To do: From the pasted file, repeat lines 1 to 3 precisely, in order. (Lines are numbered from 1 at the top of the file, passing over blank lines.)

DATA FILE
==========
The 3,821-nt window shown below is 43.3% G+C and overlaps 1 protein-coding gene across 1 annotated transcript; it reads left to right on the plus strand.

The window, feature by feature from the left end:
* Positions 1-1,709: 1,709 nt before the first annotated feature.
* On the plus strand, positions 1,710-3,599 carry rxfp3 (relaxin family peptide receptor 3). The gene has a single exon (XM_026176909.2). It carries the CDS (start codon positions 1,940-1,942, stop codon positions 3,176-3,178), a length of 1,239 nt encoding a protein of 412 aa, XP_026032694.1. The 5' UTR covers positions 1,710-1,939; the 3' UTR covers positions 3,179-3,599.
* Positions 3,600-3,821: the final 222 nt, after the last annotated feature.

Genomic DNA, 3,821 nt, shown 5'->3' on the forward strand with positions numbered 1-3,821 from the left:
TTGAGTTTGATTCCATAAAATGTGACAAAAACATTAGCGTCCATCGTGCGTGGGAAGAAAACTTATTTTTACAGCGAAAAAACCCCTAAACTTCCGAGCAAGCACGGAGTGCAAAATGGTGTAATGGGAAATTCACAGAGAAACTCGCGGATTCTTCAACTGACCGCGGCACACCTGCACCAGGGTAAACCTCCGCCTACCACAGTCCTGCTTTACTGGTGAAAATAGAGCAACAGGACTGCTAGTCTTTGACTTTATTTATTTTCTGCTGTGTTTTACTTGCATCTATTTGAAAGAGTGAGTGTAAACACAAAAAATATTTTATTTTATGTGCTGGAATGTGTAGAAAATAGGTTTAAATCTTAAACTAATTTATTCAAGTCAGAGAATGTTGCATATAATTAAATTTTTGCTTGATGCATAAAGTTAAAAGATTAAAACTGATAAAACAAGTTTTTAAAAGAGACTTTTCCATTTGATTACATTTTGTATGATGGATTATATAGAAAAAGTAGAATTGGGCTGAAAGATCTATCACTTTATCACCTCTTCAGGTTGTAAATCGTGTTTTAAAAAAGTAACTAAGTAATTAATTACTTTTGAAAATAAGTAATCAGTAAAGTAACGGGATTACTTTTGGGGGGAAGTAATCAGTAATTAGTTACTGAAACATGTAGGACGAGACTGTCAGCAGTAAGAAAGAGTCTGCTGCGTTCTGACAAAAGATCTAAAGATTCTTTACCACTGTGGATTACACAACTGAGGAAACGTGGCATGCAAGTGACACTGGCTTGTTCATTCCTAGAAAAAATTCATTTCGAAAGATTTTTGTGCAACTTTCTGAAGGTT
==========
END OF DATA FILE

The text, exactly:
The 3,821-nt window shown below is 43.3% G+C and overlaps 1 protein-coding gene across 1 annotated transcript; it reads left to right on the plus strand.

The window, feature by feature from the left end:
* Positions 1-1,709: 1,709 nt before the first annotated feature.